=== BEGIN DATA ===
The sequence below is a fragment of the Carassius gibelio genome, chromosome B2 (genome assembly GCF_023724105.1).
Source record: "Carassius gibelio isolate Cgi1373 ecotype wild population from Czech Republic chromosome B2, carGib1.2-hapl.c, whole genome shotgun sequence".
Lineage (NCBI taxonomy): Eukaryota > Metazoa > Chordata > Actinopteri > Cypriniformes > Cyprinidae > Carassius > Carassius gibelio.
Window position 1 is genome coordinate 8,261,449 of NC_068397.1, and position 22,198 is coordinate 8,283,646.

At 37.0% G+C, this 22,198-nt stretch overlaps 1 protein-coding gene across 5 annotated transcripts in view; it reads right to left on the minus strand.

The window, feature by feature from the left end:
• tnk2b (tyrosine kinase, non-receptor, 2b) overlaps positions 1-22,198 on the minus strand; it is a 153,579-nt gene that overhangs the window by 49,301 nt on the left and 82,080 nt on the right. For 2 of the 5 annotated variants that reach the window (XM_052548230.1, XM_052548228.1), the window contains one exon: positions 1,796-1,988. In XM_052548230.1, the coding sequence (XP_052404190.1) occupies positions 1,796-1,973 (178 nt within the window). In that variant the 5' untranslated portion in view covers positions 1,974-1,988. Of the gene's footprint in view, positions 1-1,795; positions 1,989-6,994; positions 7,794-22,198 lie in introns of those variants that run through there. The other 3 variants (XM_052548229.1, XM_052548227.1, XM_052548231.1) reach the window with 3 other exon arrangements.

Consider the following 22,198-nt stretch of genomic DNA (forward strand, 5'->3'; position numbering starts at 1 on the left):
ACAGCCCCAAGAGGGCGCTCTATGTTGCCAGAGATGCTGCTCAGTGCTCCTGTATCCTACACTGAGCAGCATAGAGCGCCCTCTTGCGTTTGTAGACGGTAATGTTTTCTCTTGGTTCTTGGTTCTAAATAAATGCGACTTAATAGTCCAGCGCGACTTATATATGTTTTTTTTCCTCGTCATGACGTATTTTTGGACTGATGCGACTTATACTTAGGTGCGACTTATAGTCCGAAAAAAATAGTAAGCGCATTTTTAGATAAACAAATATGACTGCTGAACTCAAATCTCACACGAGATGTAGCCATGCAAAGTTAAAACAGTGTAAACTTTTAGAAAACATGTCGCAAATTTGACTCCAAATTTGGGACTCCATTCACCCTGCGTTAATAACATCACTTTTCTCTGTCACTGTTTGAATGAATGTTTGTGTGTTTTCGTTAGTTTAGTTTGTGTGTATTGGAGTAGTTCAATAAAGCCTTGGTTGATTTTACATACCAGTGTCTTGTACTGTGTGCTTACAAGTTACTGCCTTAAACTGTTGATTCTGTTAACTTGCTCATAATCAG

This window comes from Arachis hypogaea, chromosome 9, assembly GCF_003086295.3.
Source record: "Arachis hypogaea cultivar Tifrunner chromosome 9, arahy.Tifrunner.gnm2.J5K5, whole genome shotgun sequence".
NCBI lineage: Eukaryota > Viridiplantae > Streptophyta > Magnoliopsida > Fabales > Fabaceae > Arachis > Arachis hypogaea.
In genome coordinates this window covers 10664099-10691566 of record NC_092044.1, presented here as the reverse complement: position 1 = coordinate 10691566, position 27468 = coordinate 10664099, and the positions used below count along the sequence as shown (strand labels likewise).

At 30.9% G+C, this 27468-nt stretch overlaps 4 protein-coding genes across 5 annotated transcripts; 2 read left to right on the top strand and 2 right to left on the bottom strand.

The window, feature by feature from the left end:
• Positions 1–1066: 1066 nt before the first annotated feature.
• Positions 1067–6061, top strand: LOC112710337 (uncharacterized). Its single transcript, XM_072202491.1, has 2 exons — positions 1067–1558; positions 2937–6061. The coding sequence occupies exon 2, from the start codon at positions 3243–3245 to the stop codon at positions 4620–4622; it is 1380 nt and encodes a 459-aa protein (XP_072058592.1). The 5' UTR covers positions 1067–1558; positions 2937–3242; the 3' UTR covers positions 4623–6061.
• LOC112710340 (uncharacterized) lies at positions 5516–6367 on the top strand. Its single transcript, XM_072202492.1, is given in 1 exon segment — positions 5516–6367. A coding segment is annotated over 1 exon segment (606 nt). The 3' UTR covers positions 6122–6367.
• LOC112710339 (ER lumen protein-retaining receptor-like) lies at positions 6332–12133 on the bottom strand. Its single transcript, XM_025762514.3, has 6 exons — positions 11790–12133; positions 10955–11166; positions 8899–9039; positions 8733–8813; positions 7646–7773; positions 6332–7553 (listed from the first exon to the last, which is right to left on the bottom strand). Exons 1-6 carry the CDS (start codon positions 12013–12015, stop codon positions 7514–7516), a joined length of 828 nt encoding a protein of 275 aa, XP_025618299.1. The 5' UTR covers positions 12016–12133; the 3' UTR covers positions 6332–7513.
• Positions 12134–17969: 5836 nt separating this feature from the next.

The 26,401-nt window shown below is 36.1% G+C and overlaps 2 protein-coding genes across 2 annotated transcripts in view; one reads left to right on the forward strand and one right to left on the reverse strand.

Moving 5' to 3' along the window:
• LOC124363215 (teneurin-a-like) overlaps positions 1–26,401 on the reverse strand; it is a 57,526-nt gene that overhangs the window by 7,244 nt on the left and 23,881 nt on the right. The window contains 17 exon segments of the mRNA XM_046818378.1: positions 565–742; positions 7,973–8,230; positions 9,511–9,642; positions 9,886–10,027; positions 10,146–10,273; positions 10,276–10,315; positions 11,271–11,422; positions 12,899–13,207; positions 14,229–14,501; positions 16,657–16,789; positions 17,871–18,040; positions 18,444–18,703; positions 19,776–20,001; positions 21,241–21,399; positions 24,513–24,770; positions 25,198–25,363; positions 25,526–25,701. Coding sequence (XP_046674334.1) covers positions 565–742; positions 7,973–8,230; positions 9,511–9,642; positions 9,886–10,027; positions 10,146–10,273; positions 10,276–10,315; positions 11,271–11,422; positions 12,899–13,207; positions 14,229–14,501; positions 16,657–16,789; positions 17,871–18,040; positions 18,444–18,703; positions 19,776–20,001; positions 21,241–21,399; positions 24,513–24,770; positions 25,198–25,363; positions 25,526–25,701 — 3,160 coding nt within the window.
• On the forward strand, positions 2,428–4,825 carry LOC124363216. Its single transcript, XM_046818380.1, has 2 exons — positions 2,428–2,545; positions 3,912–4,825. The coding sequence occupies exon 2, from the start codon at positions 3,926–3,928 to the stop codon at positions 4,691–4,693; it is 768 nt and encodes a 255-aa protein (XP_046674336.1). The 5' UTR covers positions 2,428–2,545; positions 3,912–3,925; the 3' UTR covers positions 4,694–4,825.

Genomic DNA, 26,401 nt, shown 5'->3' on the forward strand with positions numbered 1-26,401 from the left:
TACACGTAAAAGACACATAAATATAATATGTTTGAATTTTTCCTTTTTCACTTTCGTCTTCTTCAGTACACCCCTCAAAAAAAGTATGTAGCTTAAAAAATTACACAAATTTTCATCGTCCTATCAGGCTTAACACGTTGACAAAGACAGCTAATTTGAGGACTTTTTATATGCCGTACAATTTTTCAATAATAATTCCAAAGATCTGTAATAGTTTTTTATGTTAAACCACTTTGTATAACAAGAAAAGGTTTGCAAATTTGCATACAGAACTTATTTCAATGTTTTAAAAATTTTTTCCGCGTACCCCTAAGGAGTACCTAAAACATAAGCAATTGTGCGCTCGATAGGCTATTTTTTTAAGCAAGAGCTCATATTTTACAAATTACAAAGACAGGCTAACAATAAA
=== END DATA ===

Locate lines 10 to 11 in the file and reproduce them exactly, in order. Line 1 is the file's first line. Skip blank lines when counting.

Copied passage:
This window comes from Arachis hypogaea, chromosome 9, assembly GCF_003086295.3.
Source record: "Arachis hypogaea cultivar Tifrunner chromosome 9, arahy.Tifrunner.gnm2.J5K5, whole genome shotgun sequence".